Published: 28 April 2014

Becoming an expert: Steve Bellis on Catholic Chaplains on the Western Front

Steve Bellis

The Institute of Irish Studies offered me a multi-disciplinary education as an undergraduate and this has been the motif for this thesis which offers an opportunity to study religion, class, race, social and military history at the micro level.

My research began with anxieties about finding sources and were exacerbated when I realised that many of the secondary sources in circulation were ‘doubtful’. The existing historiography, I discovered, was too distant, error prone and repetitive.

My first decision was to opt for discovering as much primary information as I could. Consequently there was lot of footwork required but in time doors opened and relationships with archivists developed, revealing much original material; the problem now is not where do I find information but what do I leave out?

The joy of handling original documents and having a sense of personal contact with these exceptional men through their own letters and diaries, more than makes up for the effort, and despite the rather bleak subject it really is good fun.

I am not a military or religious student per se, although these histories provide essential contextual background, my interest is exploring the chaplains as people. This opens up the fascinating world of the late-Victorian and post-Edwardian mind-set so that class, racism, inter-Catholic tensions and anti-Catholic prejudices and more, may be analysed as I follow the lives of these incredibly brave men, from seminary education to the front and sometimes the grave.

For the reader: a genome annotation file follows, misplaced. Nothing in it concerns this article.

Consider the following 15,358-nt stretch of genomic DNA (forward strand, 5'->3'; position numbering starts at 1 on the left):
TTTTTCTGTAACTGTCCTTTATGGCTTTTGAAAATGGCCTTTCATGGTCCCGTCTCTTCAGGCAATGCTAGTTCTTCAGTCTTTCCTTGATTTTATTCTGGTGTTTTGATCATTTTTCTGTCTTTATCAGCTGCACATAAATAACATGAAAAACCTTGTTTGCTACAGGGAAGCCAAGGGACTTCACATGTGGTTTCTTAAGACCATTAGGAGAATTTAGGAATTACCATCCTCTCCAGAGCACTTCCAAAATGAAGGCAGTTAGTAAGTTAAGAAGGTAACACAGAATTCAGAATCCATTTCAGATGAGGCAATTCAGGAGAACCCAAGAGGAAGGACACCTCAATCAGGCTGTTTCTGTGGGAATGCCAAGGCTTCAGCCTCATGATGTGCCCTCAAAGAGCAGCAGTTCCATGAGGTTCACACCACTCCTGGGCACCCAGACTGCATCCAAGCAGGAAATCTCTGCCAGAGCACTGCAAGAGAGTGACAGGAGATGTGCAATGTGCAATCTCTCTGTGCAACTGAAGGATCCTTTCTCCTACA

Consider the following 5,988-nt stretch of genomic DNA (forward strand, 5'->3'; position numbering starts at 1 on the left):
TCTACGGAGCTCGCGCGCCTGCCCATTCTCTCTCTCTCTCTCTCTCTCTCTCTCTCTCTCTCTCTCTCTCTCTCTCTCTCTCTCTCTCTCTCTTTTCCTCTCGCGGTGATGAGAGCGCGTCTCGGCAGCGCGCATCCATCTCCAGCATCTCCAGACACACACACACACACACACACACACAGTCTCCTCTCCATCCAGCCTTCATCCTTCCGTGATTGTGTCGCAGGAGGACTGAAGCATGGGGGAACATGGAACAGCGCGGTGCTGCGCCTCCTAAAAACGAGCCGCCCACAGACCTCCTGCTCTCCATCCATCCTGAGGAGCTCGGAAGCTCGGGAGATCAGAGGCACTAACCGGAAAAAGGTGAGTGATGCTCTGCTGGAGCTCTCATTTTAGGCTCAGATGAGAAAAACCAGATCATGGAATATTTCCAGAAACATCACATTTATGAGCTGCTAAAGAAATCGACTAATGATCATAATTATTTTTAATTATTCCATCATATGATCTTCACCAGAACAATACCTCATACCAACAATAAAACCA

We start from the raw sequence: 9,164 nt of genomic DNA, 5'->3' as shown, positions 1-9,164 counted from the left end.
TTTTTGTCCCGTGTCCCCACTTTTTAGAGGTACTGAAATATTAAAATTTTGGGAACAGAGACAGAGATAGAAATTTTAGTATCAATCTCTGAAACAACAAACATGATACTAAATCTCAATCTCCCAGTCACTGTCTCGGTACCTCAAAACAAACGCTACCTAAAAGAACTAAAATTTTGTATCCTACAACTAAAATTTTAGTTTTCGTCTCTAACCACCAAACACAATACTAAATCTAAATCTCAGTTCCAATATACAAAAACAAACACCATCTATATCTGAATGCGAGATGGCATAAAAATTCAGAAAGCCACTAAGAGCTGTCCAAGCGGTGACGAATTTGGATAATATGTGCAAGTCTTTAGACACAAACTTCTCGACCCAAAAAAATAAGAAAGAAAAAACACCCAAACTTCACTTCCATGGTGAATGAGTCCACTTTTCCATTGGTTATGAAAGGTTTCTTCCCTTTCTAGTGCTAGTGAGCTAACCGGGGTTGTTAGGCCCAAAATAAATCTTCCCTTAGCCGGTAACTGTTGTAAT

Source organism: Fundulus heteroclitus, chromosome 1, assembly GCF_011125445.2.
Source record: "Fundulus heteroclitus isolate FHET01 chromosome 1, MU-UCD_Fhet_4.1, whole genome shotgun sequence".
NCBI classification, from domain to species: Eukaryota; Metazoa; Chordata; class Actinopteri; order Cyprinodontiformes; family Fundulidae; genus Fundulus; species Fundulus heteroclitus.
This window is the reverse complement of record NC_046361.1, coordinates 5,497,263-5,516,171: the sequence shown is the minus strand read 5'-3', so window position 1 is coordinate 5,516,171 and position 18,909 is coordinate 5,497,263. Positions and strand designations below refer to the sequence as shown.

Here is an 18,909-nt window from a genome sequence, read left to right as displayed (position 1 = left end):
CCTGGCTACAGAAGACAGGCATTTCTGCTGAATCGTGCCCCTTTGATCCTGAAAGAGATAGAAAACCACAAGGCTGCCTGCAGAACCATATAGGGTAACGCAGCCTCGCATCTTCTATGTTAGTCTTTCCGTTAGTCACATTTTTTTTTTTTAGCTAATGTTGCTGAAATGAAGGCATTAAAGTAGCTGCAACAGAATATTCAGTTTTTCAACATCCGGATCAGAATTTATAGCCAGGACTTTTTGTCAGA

If there is such a thing as retrospective ethnography I would claim to be attempting this style of analysis, in other words trying to look at their life in their shoes, a contemporary perspective to apply modern values would, I believe, be artificial.

Lancashire in mid-nineteenth century had the largest indigenous Catholic population in Britain to be massively increased by the Irish Famine 1845-52. Tensions developed not only between the two Catholic communities but with the dominant Protestant political and demographic reality. Not only anti-Irish questions emerge but also the pre-existing tensions between the south and north of England, both within Catholicism and the country in general.

How would these influences affect the delivery of the sacraments to wounded and dying men at the front and in field hospitals? How would they react and how on earth did they find the courage to ‘go over the top’ with the infantry, armed only with a rosary, prayer book and anointing oils?

It is too early to conclude my work, I am halfway through the writing phase and still learning, but I will say I have learnt so much not only about the subject but about me that I wished I had started many years ago!

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